Home Startup Your Real Problem Isn't a Lack of Time. It's a Lack of Energy

Your Real Problem Isn't a Lack of Time. It's a Lack of Energy

An executive coach flips the conventional thinking about time management on its head -- with near miraculous results.

By Inc.Arabia Staff
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Go and ask an entrepreneur how he or she is doing, and there's one answer you're likely to hear more than any other: some version of "slammed." A shortage of time is the perpetual complaint of not just busy owners, but the modern American adult. 

"When researchers surveyed Americans before 2011, about half said they almost never had time on their hands and two-thirds said they sometimes or always felt rushed (though a more recent study suggests things may be improving a bit)," reports Greater Good Science Center

So far, not surprising. But I have news for you -- and please don't shoot the messenger here. Careful studies of how Americans actually use their hours suggests most of us have a lot more free time than we think we do. 

"From 1965 to 2003, the average American workweek actually declined by three hours, while leisure time increased," reports the same Greater Good article. According to up-to-date Bureau of Labor Statistics data, the average American has around five hours of leisure time per day. 

Now, many entrepreneurs are far from average in their work habits. And there are plenty of people working multiple jobs to make ends meet who will find these statistics to be dark comedy. But the overall picture is still clear. Time use surveys reveal that most of us have hours of slack time we use for activities like TV and social media. So why do so many of us feel so short of time? 

"Energy makes time"

This is a complex question, of course, and one that speaks to deep issues around how you conceive of your days and whether you are facing up to the inherent limitations on your time. But a recent blog post by executive coach Mandy Brown cuts through some of that complexity to offer one of the clearest explanations I've come across. Helpfully, her analysis also leads straight to a possible solution. 

Your problem, Brown insists, isn't actually lack of time. It's lack of energy. 

Which isn't to say that time management is a total waste of time. Tricks like blocking time in your calendar or assigning themes to days can be helpful. But these techniques are just the sprinkles on the cake. The main issue isn't how you organize your hours, it's how you recharge your batteries. Or fail to. 

"We all know that time can be stretchy or compressed--we've experienced hours that plodded along interminably and those that whisked by in a few breaths. We've had days in which we got so much done we surprised ourselves and days where we got into a staring contest with the to-do list and the to-do list didn't blink. And we've also had days that left us puddled on the floor and days that left us pumped up, practically leaping out of our chairs. What differentiates these experiences isn't the number of hours in the day but the energy we get from the work. Energy makes time," Brown writes.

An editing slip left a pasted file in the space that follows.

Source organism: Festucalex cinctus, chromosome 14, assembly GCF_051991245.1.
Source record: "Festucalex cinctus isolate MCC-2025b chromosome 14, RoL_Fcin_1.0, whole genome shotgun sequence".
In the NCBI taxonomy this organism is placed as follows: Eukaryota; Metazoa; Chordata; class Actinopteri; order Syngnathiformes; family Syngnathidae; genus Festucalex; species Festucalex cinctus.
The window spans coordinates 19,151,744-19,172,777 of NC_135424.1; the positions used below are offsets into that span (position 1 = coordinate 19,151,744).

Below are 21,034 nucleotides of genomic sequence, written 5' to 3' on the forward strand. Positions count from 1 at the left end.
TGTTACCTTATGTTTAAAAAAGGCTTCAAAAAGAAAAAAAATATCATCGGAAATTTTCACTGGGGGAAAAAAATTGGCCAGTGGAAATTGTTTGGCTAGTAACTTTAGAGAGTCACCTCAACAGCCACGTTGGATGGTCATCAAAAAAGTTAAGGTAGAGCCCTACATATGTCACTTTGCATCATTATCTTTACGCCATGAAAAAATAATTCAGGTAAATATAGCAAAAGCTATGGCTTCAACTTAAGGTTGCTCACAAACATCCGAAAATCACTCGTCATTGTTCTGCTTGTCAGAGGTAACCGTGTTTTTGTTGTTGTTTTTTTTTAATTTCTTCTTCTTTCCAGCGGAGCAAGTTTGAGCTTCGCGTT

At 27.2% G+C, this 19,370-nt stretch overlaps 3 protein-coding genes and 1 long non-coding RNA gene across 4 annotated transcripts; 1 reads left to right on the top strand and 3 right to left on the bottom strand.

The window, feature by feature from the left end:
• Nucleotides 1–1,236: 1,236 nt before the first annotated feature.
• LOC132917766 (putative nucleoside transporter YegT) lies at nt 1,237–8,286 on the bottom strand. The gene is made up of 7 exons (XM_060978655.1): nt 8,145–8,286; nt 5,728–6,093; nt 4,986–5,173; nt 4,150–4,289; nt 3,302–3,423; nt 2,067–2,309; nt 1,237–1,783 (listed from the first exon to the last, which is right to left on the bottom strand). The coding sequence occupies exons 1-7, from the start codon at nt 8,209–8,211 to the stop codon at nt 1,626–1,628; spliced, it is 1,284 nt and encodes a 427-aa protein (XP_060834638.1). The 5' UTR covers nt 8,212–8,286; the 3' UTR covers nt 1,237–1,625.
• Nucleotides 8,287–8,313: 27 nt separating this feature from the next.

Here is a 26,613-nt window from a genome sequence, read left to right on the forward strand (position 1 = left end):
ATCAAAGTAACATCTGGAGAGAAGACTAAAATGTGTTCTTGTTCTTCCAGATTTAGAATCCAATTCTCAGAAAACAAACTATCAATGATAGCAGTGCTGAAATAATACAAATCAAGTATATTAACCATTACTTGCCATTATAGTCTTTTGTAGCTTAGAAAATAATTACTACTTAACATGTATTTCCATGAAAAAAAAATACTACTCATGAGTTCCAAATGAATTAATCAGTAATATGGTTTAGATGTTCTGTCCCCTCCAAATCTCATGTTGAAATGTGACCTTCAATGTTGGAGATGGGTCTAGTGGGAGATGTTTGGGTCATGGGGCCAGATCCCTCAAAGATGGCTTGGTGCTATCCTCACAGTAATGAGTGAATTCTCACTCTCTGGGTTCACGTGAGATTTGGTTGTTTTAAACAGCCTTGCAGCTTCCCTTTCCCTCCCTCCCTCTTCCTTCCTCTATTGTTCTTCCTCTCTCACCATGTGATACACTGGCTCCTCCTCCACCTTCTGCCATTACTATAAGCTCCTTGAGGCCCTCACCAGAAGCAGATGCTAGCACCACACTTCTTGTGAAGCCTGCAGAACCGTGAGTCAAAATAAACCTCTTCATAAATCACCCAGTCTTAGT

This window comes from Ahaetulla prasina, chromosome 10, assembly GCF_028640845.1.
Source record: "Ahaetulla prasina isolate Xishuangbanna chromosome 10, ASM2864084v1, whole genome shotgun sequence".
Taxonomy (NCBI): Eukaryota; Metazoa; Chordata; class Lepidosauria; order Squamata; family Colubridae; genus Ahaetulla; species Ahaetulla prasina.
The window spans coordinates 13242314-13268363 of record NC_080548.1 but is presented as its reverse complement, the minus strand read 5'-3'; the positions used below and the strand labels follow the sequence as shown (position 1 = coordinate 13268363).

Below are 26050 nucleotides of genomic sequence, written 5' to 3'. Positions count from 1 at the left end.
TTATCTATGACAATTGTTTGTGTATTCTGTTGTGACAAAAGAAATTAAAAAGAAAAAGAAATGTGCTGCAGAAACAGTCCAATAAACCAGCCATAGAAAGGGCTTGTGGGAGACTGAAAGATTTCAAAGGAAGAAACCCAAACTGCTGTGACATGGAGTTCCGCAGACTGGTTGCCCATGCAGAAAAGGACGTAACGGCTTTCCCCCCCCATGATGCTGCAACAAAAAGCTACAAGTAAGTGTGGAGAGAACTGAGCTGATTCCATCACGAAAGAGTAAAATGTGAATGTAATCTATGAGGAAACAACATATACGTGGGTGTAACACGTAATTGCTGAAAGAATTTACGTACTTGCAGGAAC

Take the example of the amateur artist who loves to draw, paint, or sing. After a long day of work and home responsibilities, they rarely feel like they have time for their artistic hobby. They get in a rut where they feel like they're running on a hamster wheel of to-do list items with no hope of ever reaching the end. When they do have time off, they just sleep or mindlessly watch Netflix to recover from that endless spinning in place. 

"Then one day they say f**k it all," Brown imagines. "They eat leftover pasta over the sink, drop mom off at her mahjong game, and go sit in the park to draw. They draw for hours, until the sun goes down and they're squinting under the streetlights. And, lo and behold, the next day they plow through all those lingering to-dos. They see clearly that half of them were unnecessary when before they all seemed critical. They recognize a few others as things better handed off to their peers. They suddenly find time for attending to that one project they'd been procrastinating on for weeks."

Your passions give you energy

If a light bulb of recognition is blinking like mad in your brain right now, you're not alone. I very much recognize myself in this hypothetical example, and I am sure a lot of entrepreneurs out there will too. Doing what you love -- whether it's art, or gardening, or mountain biking, or running your local PTA group like an utter boss -- gives you energy that makes time seem to expand. Drudgery eats energy and makes time seem to contract, just because you're too beaten down to do anything with the hours you do have.

This is a simple insight, but it's also a true one. The Greater Good article offers a bunch of research to confirm and explain the phenomenon if you're interested. But you don't need to sift through a dozen studies to figure out how to fix your feelings of time poverty if you're not keen on a deep dive. 

"The question to ask," Brown insists, "isn't, 'How do I make time for this?' The answer to that question always disappoints, because that view of time has it forever speeding away from you. The better question is, how does doing what I need make time for everything else?"

Rather than look for scraps of time to squeeze in all the things you need and want to do, despite your exhaustion, do more of the things that you're passionate about. You'll discover you somewhat magically have the energy -- and therefore the time -- to rocket through just about everything else life throws at you. 

Photo credit: Getty Images.

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